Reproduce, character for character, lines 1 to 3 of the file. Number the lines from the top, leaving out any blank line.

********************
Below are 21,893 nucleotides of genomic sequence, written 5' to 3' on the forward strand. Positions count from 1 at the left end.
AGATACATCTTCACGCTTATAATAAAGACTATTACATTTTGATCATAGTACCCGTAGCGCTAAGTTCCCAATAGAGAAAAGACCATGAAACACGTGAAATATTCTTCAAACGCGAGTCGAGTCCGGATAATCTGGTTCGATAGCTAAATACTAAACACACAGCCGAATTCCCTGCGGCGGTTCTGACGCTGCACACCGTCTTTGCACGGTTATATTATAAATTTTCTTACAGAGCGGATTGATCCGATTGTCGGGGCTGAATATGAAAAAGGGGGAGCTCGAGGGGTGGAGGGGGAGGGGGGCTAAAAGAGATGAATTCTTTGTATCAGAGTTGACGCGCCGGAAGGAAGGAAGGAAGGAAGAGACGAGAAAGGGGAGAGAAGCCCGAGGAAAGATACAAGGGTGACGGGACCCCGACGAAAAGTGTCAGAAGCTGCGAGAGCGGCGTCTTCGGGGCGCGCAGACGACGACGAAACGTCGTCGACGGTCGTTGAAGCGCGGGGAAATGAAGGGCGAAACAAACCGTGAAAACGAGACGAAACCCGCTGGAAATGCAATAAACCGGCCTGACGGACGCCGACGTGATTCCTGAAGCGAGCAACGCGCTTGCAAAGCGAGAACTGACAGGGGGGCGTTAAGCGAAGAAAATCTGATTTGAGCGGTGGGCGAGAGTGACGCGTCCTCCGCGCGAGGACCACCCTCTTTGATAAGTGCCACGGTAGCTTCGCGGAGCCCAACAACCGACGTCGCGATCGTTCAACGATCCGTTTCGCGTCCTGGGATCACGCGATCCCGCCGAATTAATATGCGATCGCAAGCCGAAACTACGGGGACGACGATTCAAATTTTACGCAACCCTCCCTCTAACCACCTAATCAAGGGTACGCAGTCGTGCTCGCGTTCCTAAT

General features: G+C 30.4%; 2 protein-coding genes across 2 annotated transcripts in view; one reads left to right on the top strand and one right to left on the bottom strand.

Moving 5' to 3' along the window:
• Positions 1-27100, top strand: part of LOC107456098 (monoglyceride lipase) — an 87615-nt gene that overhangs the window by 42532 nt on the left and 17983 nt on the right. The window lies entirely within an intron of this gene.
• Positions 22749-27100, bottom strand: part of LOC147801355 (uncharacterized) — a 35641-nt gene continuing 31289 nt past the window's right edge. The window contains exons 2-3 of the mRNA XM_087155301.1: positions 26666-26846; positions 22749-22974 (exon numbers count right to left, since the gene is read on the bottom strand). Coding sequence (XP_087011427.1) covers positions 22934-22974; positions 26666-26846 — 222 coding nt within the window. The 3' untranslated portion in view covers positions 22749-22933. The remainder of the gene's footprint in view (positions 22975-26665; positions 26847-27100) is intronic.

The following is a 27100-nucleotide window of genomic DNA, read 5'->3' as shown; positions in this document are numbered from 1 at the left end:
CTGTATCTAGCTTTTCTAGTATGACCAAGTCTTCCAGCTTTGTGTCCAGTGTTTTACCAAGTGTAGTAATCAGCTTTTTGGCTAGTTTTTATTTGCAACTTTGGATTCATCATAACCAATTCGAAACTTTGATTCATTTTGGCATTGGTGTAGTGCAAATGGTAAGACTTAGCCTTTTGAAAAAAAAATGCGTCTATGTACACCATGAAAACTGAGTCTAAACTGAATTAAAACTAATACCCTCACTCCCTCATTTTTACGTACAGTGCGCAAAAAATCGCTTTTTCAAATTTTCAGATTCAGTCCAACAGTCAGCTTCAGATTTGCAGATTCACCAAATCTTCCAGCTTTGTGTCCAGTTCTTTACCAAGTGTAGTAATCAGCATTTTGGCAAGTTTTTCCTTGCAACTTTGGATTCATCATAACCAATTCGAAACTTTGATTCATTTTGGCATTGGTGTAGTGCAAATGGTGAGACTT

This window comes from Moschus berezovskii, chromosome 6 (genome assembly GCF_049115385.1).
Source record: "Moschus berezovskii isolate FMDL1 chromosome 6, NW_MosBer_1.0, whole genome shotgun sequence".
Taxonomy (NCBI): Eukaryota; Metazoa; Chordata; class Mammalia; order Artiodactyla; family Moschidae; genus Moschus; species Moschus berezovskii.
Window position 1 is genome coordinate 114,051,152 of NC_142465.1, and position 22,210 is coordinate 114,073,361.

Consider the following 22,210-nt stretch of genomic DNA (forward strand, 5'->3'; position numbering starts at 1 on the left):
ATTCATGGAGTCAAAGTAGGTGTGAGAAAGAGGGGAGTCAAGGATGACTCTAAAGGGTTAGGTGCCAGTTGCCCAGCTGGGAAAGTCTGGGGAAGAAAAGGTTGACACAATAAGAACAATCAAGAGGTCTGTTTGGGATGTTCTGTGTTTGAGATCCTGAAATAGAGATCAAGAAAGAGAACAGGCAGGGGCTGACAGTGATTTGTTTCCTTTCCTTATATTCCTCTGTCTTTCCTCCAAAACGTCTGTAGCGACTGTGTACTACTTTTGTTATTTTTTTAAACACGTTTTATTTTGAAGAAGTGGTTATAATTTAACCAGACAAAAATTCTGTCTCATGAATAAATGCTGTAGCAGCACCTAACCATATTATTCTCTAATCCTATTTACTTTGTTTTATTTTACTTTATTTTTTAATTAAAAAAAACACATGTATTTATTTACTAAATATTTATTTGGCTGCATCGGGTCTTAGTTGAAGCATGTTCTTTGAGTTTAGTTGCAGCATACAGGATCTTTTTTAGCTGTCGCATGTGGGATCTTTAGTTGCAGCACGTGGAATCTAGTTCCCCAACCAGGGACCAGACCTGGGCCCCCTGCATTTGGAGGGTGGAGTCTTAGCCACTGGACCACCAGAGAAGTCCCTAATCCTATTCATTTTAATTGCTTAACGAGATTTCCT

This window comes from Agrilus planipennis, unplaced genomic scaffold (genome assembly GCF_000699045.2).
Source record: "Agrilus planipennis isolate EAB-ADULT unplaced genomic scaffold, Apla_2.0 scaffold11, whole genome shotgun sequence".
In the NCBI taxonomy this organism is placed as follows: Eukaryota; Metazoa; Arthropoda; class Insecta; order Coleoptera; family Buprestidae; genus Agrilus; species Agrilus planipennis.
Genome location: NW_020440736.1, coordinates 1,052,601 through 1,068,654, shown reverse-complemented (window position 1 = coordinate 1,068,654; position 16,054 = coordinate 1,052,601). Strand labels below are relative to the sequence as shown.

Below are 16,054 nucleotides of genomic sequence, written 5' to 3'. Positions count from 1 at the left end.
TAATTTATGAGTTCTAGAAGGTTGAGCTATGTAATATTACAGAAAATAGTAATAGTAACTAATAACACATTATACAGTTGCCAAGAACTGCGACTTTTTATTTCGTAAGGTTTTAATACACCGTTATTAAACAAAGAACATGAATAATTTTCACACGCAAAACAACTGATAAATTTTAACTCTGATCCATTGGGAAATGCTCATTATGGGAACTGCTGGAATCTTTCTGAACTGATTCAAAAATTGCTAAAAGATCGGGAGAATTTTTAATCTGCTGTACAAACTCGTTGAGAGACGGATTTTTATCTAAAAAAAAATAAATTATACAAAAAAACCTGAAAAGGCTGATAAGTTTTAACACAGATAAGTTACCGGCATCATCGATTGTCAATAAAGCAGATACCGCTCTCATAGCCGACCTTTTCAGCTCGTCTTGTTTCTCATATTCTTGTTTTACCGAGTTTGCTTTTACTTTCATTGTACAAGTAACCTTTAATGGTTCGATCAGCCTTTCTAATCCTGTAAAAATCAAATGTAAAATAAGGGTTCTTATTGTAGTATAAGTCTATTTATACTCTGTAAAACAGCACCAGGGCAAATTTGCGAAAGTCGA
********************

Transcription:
Below are 21,893 nucleotides of genomic sequence, written 5' to 3' on the forward strand. Positions count from 1 at the left end.
AGATACATCTTCACGCTTATAATAAAGACTATTACATTTTGATCATAGTACCCGTAGCGCTAAGTTCCCAATAGAGAAAAGACCATGAAACACGTGAAATATTCTTCAAACGCGAGTCGAGTCCGGATAATCTGGTTCGATAGCTAAATACTAAACACACAGCCGAATTCCCTGCGGCGGTTCTGACGCTGCACACCGTCTTTGCACGGTTATATTATAAATTTTCTTACAGAGCGGATTGATCCGATTGTCGGGGCTGAATATGAAAAAGGGGGAGCTCGAGGGGTGGAGGGGGAGGGGGGCTAAAAGAGATGAATTCTTTGTATCAGAGTTGACGCGCCGGAAGGAAGGAAGGAAGGAAGAGACGAGAAAGGGGAGAGAAGCCCGAGGAAAGATACAAGGGTGACGGGACCCCGACGAAAAGTGTCAGAAGCTGCGAGAGCGGCGTCTTCGGGGCGCGCAGACGACGACGAAACGTCGTCGACGGTCGTTGAAGCGCGGGGAAATGAAGGGCGAAACAAACCGTGAAAACGAGACGAAACCCGCTGGAAATGCAATAAACCGGCCTGACGGACGCCGACGTGATTCCTGAAGCGAGCAACGCGCTTGCAAAGCGAGAACTGACAGGGGGGCGTTAAGCGAAGAAAATCTGATTTGAGCGGTGGGCGAGAGTGACGCGTCCTCCGCGCGAGGACCACCCTCTTTGATAAGTGCCACGGTAGCTTCGCGGAGCCCAACAACCGACGTCGCGATCGTTCAACGATCCGTTTCGCGTCCTGGGATCACGCGATCCCGCCGAATTAATATGCGATCGCAAGCCGAAACTACGGGGACGACGATTCAAATTTTACGCAACCCTCCCTCTAACCACCTAATCAAGGGTACGCAGTCGTGCTCGCGTTCCTAAT

General features: G+C 30.4%; 2 protein-coding genes across 2 annotated transcripts in view; one reads left to right on the top strand and one right to left on the bottom strand.